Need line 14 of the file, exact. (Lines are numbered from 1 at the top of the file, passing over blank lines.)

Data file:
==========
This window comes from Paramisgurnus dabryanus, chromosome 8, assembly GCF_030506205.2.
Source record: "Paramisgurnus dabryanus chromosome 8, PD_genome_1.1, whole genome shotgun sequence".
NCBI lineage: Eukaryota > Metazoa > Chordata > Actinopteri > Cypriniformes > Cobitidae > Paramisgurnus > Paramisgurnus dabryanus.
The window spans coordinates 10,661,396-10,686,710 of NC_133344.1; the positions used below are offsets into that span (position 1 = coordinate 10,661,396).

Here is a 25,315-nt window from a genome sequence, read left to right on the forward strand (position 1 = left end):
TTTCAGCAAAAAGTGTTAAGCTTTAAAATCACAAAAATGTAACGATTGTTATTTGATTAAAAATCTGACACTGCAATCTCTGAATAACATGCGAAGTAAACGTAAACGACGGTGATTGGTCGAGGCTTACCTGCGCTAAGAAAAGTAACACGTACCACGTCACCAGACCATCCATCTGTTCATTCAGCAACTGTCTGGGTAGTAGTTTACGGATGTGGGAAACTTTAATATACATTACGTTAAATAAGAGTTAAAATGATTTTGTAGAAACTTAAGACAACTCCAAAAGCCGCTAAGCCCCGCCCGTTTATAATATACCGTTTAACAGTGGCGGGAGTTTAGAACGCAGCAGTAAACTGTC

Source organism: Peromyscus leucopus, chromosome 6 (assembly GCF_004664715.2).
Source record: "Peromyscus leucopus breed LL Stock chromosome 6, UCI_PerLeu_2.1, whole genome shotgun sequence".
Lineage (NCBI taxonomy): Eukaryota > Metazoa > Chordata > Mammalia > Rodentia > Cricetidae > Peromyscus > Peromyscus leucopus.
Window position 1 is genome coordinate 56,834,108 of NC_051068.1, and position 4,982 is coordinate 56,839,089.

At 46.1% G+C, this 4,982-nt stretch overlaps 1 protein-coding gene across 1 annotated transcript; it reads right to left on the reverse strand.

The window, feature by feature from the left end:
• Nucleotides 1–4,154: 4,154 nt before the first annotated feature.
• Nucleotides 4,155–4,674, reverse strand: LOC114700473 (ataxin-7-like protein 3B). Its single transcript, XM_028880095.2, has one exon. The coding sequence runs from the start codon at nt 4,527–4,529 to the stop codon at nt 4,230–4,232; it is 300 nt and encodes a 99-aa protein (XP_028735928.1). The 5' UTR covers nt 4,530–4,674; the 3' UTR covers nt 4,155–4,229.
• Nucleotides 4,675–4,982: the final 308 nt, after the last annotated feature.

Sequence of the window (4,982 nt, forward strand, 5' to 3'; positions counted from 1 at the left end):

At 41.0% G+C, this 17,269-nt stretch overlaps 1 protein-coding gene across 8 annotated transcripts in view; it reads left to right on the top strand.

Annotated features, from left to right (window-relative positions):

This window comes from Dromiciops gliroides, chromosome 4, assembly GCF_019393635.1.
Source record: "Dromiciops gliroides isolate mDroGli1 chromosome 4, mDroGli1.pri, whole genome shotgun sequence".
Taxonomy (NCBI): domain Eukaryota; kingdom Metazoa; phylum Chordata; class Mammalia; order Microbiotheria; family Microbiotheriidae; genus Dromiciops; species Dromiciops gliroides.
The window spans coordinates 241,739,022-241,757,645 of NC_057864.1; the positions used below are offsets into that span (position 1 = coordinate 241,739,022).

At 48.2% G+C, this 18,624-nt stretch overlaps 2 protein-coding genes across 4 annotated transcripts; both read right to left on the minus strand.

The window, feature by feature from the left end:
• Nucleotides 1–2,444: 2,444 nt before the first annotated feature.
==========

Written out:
• Nucleotides 4,155–4,674, reverse strand: LOC114700473 (ataxin-7-like protein 3B). Its single transcript, XM_028880095.2, has one exon. The coding sequence runs from the start codon at nt 4,527–4,529 to the stop codon at nt 4,230–4,232; it is 300 nt and encodes a 99-aa protein (XP_028735928.1). The 5' UTR covers nt 4,530–4,674; the 3' UTR covers nt 4,155–4,229.